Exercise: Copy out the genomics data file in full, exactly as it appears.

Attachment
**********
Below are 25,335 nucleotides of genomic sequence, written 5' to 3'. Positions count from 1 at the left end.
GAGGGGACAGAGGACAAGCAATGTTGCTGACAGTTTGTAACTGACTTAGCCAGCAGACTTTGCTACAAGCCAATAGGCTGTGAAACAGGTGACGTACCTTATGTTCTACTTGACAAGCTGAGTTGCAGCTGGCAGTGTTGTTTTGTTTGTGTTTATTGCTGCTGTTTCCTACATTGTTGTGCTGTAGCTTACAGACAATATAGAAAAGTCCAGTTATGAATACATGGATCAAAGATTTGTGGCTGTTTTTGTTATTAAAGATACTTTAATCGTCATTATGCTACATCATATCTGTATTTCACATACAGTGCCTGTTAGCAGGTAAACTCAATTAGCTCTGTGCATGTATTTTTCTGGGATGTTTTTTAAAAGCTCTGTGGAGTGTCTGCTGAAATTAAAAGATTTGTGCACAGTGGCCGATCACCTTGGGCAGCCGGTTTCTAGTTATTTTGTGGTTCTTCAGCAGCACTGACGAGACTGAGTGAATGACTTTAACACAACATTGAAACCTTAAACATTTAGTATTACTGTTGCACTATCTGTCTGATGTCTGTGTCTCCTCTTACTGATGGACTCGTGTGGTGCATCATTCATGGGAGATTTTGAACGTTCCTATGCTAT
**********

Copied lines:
Below are 25,335 nucleotides of genomic sequence, written 5' to 3'. Positions count from 1 at the left end.
GAGGGGACAGAGGACAAGCAATGTTGCTGACAGTTTGTAACTGACTTAGCCAGCAGACTTTGCTACAAGCCAATAGGCTGTGAAACAGGTGACGTACCTTATGTTCTACTTGACAAGCTGAGTTGCAGCTGGCAGTGTTGTTTTGTTTGTGTTTATTGCTGCTGTTTCCTACATTGTTGTGCTGTAGCTTACAGACAATATAGAAAAGTCCAGTTATGAATACATGGATCAAAGATTTGTGGCTGTTTTTGTTATTAAAGATACTTTAATCGTCATTATGCTACATCATATCTGTATTTCACATACAGTGCCTGTTAGCAGGTAAACTCAATTAGCTCTGTGCATGTATTTTTCTGGGATGTTTTTTAAAAGCTCTGTGGAGTGTCTGCTGAAATTAAAAGATTTGTGCACAGTGGCCGATCACCTTGGGCAGCCGGTTTCTAGTTATTTTGTGGTTCTTCAGCAGCACTGACGAGACTGAGTGAATGACTTTAACACAACATTGAAACCTTAAACATTTAGTATTACTGTTGCACTATCTGTCTGATGTCTGTGTCTCCTCTTACTGATGGACTCGTGTGGTGCATCATTCATGGGAGATTTTGAACGTTCCTATGCTAT